UNFPA spearheads efforts to determine the scope of sexual and other forms of gender-based violence affecting people in humanitarian and vulnerable settings, and to address them at every level. UNFPA Uganda spearheads a wide range of services, including counselling, post-rape treatment, legal support, assistance with livelihoods, and support through sexual and reproductive health programmes targeting both refugees and host communities. UNFPA also incorporates violence prevention in its humanitarian preparedness, emergency and post-crisis response, reaching out to vulnerable adolescents and youth, incorporating male and boy engagement in gender equality efforts, and working closely with faith-based networks and cultural leaders to reinforce support systems. UNFPA Uganda also works with partners to develop tools to help more effectively address gender-based violence in humanitarian and post-crisis contexts, including the National Gender Based Violence Database used across humanitarian and development settings.

 

Result 4: Improved data availability and analysis around population dynamics, SRHR and gender equality

Improved availability and integration of demographic, gender and health data across humanitarian and district-level development planning for more effective and sustainable response is a priority area for intervention for UNFPA Uganda. The UNFPA 2010 Guidelines on Data Issues in Humanitarian Crisis Situations provide a basis for strengthening data availability and utilization across preparedness, contingency planning, emergency response and recovery. In particular, UNFPA works to enhance the capacity of relevant national and district actors to ensure that timely and good quality data and information is produced, shared and used for decision-making for strengthened response across refugee and host communities and through all stages of humanitarian-development response.

 

Result 5: Improved coordination and sustainability of the humanitarian response in the area of SRHR and GBV.

UNFPA advocacy and programming in the areas of demography, SRHR and GBV are increasingly multi-year and multi-sectoral, support both host communities and refugees at household, community and systems level to increase resilience, strengthen the social service delivery system under government leadership, emphasize coordinated delivery through local governments, and foster active community participation. UNFPA’s approach is guided by the principles of the ReHoPE strategy. The nexus for the SRH and GBV integrated response is being strengthened across existing coordination mechanisms for refugee-hosting and other vulnerable areas where UNFPA plays an active role. This includes, in particular, government-led emergency tasks force activities including meetings and inter-agency joint needs assessments set up to respond to specific disasters and the Northern Uganda Recovery and Development (NURD) group.[16]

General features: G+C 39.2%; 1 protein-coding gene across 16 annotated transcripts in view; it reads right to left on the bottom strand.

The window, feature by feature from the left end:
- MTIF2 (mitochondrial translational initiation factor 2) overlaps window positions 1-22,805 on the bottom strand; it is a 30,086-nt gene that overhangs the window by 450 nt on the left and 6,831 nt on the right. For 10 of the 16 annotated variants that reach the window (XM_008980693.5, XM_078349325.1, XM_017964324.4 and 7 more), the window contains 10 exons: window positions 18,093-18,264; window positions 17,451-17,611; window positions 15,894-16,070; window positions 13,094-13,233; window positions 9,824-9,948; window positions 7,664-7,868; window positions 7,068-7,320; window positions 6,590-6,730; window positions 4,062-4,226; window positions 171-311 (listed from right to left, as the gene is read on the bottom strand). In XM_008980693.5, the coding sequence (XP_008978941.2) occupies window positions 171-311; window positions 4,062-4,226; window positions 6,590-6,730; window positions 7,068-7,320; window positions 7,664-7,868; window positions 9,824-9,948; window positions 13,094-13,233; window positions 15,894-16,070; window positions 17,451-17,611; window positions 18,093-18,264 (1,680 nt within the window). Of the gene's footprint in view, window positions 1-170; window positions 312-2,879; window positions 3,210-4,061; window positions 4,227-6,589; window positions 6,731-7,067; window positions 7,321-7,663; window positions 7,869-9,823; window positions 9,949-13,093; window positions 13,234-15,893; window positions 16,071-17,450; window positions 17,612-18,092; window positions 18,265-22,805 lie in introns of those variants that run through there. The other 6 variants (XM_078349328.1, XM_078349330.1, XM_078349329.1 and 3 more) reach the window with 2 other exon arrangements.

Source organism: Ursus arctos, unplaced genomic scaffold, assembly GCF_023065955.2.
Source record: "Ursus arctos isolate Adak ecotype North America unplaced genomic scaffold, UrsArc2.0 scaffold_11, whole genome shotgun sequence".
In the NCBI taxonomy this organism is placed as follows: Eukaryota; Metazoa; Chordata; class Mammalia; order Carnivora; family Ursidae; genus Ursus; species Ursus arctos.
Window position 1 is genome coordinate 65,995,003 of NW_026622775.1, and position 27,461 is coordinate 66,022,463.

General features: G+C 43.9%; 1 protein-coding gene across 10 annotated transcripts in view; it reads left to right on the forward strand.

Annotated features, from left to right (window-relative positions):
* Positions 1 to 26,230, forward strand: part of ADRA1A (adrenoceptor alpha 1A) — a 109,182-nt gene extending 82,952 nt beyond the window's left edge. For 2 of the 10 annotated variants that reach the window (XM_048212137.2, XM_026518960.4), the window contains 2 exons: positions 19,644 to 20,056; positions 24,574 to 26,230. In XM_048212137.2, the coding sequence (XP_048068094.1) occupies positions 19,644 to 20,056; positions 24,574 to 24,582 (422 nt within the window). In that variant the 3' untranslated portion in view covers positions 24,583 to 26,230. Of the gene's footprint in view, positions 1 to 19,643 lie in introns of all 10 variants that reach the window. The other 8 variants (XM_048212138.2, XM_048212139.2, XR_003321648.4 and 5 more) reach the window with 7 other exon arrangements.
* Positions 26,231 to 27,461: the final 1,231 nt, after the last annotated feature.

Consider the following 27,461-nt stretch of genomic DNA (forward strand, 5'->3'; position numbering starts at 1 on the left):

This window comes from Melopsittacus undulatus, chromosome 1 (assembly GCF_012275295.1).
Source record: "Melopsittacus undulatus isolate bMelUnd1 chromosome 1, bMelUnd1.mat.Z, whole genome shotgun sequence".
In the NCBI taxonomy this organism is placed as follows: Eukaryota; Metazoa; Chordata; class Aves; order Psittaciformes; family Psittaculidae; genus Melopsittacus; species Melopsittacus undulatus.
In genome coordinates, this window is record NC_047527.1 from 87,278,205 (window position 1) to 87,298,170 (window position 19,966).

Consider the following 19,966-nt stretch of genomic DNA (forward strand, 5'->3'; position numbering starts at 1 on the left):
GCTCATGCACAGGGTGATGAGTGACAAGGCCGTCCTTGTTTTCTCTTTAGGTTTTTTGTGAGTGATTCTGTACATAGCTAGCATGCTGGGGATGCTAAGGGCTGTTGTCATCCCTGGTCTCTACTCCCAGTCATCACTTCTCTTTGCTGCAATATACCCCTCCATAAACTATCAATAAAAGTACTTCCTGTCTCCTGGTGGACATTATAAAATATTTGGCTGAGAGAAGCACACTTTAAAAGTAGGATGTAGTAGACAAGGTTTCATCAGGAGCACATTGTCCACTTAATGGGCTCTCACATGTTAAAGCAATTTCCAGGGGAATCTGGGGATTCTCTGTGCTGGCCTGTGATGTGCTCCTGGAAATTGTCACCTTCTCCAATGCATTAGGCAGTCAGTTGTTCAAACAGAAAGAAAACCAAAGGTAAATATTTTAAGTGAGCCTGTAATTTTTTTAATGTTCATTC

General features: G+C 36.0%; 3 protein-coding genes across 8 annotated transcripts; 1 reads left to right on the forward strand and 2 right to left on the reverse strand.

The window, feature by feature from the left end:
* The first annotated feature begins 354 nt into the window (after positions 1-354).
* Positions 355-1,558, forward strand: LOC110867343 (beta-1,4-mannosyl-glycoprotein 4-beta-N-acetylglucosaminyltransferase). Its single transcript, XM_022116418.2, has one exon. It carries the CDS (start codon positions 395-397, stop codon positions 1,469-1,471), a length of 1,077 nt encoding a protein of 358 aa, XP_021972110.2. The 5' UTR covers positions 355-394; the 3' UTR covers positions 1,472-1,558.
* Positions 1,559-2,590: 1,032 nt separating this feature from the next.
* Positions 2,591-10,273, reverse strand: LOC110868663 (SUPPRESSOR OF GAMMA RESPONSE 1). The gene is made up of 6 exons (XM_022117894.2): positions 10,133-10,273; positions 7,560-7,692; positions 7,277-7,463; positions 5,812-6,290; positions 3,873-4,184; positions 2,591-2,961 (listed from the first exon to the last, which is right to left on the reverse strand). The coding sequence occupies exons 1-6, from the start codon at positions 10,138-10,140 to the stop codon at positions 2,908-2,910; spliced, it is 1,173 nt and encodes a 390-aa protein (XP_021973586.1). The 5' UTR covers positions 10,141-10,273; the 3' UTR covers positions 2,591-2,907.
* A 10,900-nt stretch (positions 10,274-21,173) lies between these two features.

Result 6: Strengthen participatory approaches and innovative solutions that address the SRHR and GBV challenges faced by refugees and host communities across the humanitarian-development continuum

UNFPA Uganda is committed to leveraging innovation, whether related to technology, products and processes, new forms of partnership, and the use of the ideas and coping capacities of crisis-affected people (whether refugees or host communities) to adapt and improve the humanitarian and development response in vulnerable and refugee-hosting settings. In order to do so, UNFPA works in collaboration with Government and other relevant stakeholders to enhance the use of bottom-up user-centered design, indigenous innovation, and participatory methods to build on the capacities of affected populations. The 2014 OCHA report on Humanitarian Innovation: The State of the Art provides the guiding basis for UNFPA Uganda’s innovation in the areas of SRHR and gender equality, by putting affected communities and local systems at the heart of the innovation process.

 

Result 7: Enhance the identification of root-causes and implementation of long-lasting solutions through engagement of young people

UNFPA Uganda is committed to building peaceful, cohesive and resilient refugees and host communities across Uganda through the full and meaningful participation of young people in peacebuilding, as guided by the UN Security Council Resolution 2250 on Youth, Peace and Security. In order to do so, UNFPA works with government and other relevant stakeholders to enhance refugee and host community youth’s contribution to participation, partnerships, prevention and conflict resolution through capacity building and creation of opportunities that will enable young people to realize their full potential in life are a prerequisite for their engagement in civic affairs.

 

 

[1] OPM and UNHCR. (2017). Refugees and Asylum Seekers in Uganda: Demographic Breakdown by Country of Origin. 30 September 2017. Kampala: Registration Unit, UNHCR RO Kampala.

[2] GOU and UNHCR (2017). “Refugees and Nationals per District, October 2017.” Uganda Refugee Response Portal. Kampala.

[3] Walton, R. (2012). “Helpdesk Research Report: Preventing conflict between refugees and host communities.” Governance and Social Development Resource Center.

[4] UNCT and World Bank. (2016). Refugee and Host Community Empowerment (ReHoPE) Strategic Framework, Uganda. Kampala.

[5] UNHCR, UNDP and World Bank. (2012). Transitional Solutions Initiative. Concept note. Available at: http://www.unhcr.org/4e27e2f06.html

[6] Steputat, Finn (2004). “Refugees, security and development: Current experience and strategies of protection and assistance in the 'region of origin.'” DIIS Working Paper, No. 2004:11.

[7] OECD (2001). The DAC Guidelines: Helping Prevent Violent Conflict. Paris: Organisation for Economic Cooperation and Development.

[8] United Nations (2016). New York Declaration for Refugees and Migrants. New York: United Nations General Assembly, 13 September 2016.

[9] UNHCR (2016). Comprehensive Refugee Response Framework: From the New York Declaration to a Global Compact on Refugees. CRR Task Team.

[10] UNCT and World Bank. (2016). Refugee and Host Community Empowerment (ReHoPE) Strategic Framework, Uganda. Kampala.

[11] UNHCR (2017). UNHCR Uganda Factsheet, June 2017. Kampala.

[12] UN (2014). International Conference on Population and Development Programme of Action. New York: UNFPA. Available at: http://www.unfpa.org/sites/default/files/pub-pdf/programme_of_action_Web%20ENGLISH.pdf

[13] UNFPA (2017). UNFPA Strategic Plan, 2018-2021. New York: United Nations Population Fund.

[14] UNFPA (2012). Humanitarian Response Strategy “Second Generation”. New York: United Nations Population Fund.

[15] United Nations (2016). New York Declaration for Refugees and Migrants. New York: United Nations General Assembly, 13 September 2016.

[16] Development partner forum for coordination of the recovery process of northern Uganda and Karamoja region.